SMIRNOFF: For many of us who didn’t grow up in the South, the South is our native Other. There is so much about the region that tantalizes the outsider: its tragic past, its potent culture, even the musicality of its accents. In California the only voices we heard on TV were neutral and passionless. The South promised mystery.

A cover of The Oxford American. Image courtesy of The Oxford American

NEA: You’re also a musician, and of course publish Oxford American's annual Southern Music Issue. Where do music and writing intersect for you?

SMIRNOFF: Me a musician???? I’m actually tone-deaf and lack rhythm---I’m not kidding. I mess around with a bass so that I can get closer to understanding how music works, but I literally can’t get through even one song, no matter how “easy,” without making a mistake. If anything my lack of musical talent allows me to appreciate how difficult, how special, music-making really is---and so I start off from a position of awe.

That said, I think we often rely on writing to get us closer to a subject. When we humans feel a need to be precise and thoughtful and eloquent about a thing, we often turn to writing rather than speaking. The other thing is that many writers use their writing as form of exploration and discovery. They don’t often have a precise agenda in place before they start writing, just sheer curiosity. In turn, many readers experience the same act of discovery while reading…and who doesn’t like to discover things?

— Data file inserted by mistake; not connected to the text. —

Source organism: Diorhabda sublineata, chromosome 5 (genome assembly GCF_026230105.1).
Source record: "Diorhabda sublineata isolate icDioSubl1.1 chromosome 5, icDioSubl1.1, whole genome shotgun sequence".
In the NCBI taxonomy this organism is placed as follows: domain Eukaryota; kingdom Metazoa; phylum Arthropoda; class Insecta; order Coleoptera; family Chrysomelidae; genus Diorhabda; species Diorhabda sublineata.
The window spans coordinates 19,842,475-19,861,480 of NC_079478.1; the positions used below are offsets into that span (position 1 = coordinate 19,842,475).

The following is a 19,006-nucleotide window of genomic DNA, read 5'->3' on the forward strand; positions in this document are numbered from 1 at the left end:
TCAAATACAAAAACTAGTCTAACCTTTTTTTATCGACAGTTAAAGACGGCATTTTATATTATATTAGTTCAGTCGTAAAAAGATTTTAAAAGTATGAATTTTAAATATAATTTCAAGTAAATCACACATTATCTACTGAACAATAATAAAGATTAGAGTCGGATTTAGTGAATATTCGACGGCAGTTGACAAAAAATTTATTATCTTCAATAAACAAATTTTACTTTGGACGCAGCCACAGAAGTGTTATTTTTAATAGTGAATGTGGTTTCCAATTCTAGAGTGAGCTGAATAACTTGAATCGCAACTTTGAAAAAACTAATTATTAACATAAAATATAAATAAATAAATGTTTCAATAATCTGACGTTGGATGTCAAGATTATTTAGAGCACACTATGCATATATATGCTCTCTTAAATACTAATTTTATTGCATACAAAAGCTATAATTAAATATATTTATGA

My least favorite kind of music writing, by the way, is that which focuses on song lyrics. Song lyrics are of secondary importance to a music listener, even if they don’t realize it. Talk about Dylan’s words all you want, but I still think, before we even comprehend what he is talking about, Dylan first affects us sonically, with the sound of his music and the sound of his extraordinary voice. A young literary person once told me that he couldn’t enjoy music unless he liked the lyrics. I thought that was a pose he had been taught and bet him I could play him a song of African pop that he would love even while not understanding one word of the singing.

Since writing about what a song or voice sounds like is extremely difficult to do, many writers simply focus on dissecting lyrics.

NEA: It’s not an easy time for publishing in general. How do you envision the future of literary magazines as a field?

SMIRNOFF: I’ve attended the AWP Conference for the last two years, and each time the exhibition halls were flush and jubilant with young people showing off their often exquisite and handcrafted (or machine-made but nonetheless beautiful) journals and books. Such activity flies in the face of “the printed page is dead” jabber. When it comes to serious reading of lengthy material, some people crave the quiet that the printed page offers in order to go deep within themselves (which is where you want to go when reading the greatest minds and voices mankind has to offer). The Internet is perfect for data, short, streamlined writing and non-literary executions, but I don’t think I am the only one who prints out the longer and more involved pieces that I find online (rather than reading them online). Taking in Henry James or William Faulkner on the Internet---next to pulsating neon advertisements with arena-rock voiceovers and porn ads and other subliminal trash---may be a walk in the park for some, but for others it’s like being caught in a smoggy, overheated traffic jam.